The Instrument Landing System is the predominant system supporting precision approaches in the U.S. The FAA operates 1,275 ILS systems in the NAS of which 225 are localizer only and 115 of which are Category II or Category III systems. In addition, the DoD operates 160 ILS facilities in the U.S.  With the advent of GPS-based precision approach systems, the role of Category I ILS will be reduced and by 2015 the phase out begins.


Loran-C is a stand-alone, hyperbolic radionavigation system that provides horizontal coverage throughout the 48 conterminous states, their coastal areas, and most of Alaska south of the Brooks Range.

Status:  The Government continues to operate the Loran-C system in the short term while evaluating the long-term need for the system.  System is at risk for shutdown in 2007 pending a determination by the Department of Homeland Security.  This evaluation consists of two elements: a determination of the technical capability of a fully modernized and enhanced Loran system, and a cost-benefit analysis of developing and operating an enhanced Loran system.

Microwave Landing System (MLS)

The FAA has terminated the development of the Microwave Landing System and does not anticipate installing additional MLS equipment in the NAS. MLS service is expected to be phased out beginning in 2010.


VOR/DME provides users with a means of air navigation in the NAS. The FAA operates approximately 60 VOR, 405 VOR/DME, and 590 VORTAC stations, plus another 30 DMEs collocated with NDBs. The FAA owns approximately 900 of these facilities; other Federal agencies, states, local governments, and private entities own the rest. Additionally, the DoD operates approximately 15 VOR, 18 VOR/DME, and 24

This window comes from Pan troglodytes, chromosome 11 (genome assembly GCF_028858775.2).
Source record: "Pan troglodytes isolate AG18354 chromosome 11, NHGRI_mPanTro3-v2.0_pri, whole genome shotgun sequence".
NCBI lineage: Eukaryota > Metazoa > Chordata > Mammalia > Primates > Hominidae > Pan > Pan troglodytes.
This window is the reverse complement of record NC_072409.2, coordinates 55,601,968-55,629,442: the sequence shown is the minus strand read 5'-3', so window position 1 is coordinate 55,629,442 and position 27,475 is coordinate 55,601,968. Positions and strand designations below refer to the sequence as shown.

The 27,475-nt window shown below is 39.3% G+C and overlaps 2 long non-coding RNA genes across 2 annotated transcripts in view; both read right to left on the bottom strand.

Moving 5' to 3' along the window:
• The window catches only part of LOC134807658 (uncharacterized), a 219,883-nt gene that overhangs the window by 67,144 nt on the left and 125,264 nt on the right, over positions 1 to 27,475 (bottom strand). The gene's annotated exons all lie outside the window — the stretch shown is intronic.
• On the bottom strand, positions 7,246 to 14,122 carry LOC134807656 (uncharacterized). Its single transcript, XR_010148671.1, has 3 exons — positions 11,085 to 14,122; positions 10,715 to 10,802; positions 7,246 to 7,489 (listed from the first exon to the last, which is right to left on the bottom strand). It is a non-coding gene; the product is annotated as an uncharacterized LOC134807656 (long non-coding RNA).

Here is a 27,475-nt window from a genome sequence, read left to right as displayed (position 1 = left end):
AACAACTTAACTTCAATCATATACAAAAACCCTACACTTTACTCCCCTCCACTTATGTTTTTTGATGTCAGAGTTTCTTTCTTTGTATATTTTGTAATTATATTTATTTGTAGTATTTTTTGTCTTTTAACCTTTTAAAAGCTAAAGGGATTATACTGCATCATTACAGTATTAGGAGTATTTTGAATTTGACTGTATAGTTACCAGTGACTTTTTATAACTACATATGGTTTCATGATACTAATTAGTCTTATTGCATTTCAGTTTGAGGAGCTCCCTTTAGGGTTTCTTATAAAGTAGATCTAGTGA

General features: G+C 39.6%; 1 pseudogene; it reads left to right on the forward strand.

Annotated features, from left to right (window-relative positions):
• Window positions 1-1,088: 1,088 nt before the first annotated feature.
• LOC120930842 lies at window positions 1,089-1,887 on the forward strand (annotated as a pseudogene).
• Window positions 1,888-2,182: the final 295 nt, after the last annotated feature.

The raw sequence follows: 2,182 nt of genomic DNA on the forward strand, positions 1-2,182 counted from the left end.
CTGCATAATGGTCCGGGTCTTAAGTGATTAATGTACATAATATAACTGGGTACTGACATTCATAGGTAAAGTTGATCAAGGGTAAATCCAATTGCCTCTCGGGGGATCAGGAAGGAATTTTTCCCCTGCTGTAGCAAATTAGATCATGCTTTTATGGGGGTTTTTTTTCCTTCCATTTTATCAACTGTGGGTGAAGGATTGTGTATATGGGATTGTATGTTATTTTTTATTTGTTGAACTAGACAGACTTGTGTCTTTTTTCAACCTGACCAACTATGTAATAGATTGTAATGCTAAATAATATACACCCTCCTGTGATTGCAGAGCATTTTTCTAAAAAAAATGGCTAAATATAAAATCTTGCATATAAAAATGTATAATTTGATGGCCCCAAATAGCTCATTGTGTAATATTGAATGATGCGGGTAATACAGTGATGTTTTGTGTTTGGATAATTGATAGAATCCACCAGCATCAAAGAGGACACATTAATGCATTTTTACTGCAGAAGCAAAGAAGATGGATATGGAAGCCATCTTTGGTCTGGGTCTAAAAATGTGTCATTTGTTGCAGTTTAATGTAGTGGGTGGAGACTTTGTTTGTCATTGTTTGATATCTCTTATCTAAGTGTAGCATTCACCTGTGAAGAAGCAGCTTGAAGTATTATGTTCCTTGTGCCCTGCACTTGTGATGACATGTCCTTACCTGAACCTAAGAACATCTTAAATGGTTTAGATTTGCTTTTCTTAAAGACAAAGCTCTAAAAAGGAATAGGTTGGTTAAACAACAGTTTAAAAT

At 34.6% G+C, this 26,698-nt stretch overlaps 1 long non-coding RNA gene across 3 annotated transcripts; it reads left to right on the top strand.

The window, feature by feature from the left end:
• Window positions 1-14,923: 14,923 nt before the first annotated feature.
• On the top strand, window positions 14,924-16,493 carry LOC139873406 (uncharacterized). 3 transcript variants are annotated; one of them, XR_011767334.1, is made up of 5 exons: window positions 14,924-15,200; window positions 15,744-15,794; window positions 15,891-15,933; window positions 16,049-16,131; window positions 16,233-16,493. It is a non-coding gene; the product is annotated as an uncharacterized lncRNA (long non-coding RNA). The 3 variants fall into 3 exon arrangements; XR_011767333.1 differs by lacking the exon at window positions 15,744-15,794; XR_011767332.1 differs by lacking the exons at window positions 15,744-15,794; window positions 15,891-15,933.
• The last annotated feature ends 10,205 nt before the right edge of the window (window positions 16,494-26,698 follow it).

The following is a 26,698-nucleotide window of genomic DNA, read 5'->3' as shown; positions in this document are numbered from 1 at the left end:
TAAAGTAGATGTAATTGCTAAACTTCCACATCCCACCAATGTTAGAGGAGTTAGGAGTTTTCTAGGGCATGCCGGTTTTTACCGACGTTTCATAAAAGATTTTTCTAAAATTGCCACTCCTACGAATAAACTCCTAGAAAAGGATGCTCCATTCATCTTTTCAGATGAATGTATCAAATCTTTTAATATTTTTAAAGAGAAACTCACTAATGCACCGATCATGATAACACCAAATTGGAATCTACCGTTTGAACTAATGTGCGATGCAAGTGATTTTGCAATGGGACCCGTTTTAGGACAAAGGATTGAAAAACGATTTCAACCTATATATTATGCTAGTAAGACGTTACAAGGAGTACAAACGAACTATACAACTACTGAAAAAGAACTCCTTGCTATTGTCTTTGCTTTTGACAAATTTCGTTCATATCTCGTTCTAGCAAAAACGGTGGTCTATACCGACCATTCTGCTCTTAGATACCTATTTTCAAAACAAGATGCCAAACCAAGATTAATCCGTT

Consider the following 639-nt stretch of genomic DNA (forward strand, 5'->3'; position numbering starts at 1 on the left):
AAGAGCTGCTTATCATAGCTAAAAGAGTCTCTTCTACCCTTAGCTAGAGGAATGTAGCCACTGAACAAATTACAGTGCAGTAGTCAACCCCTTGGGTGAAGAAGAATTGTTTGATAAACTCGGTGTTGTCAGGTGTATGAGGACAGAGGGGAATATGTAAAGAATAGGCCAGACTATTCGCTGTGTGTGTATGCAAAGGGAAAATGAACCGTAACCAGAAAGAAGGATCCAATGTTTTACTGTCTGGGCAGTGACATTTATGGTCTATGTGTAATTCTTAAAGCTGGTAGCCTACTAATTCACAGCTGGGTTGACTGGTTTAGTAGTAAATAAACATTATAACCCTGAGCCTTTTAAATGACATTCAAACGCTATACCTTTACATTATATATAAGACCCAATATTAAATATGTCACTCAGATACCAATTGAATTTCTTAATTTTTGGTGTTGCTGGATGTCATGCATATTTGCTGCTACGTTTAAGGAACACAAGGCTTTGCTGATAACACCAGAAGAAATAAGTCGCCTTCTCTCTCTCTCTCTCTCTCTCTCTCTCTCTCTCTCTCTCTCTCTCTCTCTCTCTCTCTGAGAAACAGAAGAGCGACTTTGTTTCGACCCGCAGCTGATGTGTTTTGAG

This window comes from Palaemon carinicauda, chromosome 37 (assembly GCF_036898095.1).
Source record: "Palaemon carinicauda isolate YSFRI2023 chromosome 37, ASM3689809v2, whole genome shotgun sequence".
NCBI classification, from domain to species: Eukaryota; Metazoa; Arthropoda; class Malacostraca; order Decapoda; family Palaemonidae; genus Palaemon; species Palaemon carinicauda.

VORTAC stations, located predominately on military installations in the U.S. and overseas, which are available to all users.

Status:  VOR/DME will continue to provide navigation services for en route through nonprecision approach phases of flight throughout the transition to satellite-based navigation. The FAA plans to install additional low-power DMEs to support ILS precision approaches as recommended by the Commercial Aviation Safety Team.

Threats:  The FAA plans to reduce VOR services provided in the NAS based on the anticipated decrease in use of VOR for en route navigation and instrument approaches.  Phase out begins 2010.  Preliminary analysis indicates that approximately 350 VORs and 300 ILSs could be discontinued, representing a reduction to approximately 70 percent of the current Navaid population.

Aeronautical Nondirectional Radiobeacons (NDB)

NDBs serve as nonprecision approach aids at some airports. They are also used as compass locators, generally collocated with the outer marker of an ILS, and are used as en route navigation aids. The NAS includes more than 1,300 NDBs. About 225 are owned by the FAA and 50 by the DoD; the rest are non-Federal facilities owned predominately by state and municipal authorities.The role of NDBs will be reduced and most will be phased out.

Marker beacons transmit 400 Hz, 1300 Hz, or 3000 Hz tones on a frequency of 75 MHz. Markers, as they are called, provide audible and visual identification of positions along the final approach path of a precision instrument approach.The FAA intends to phase down marker beacons in favor of using published distances to a DME facility.  Phase out began 2005.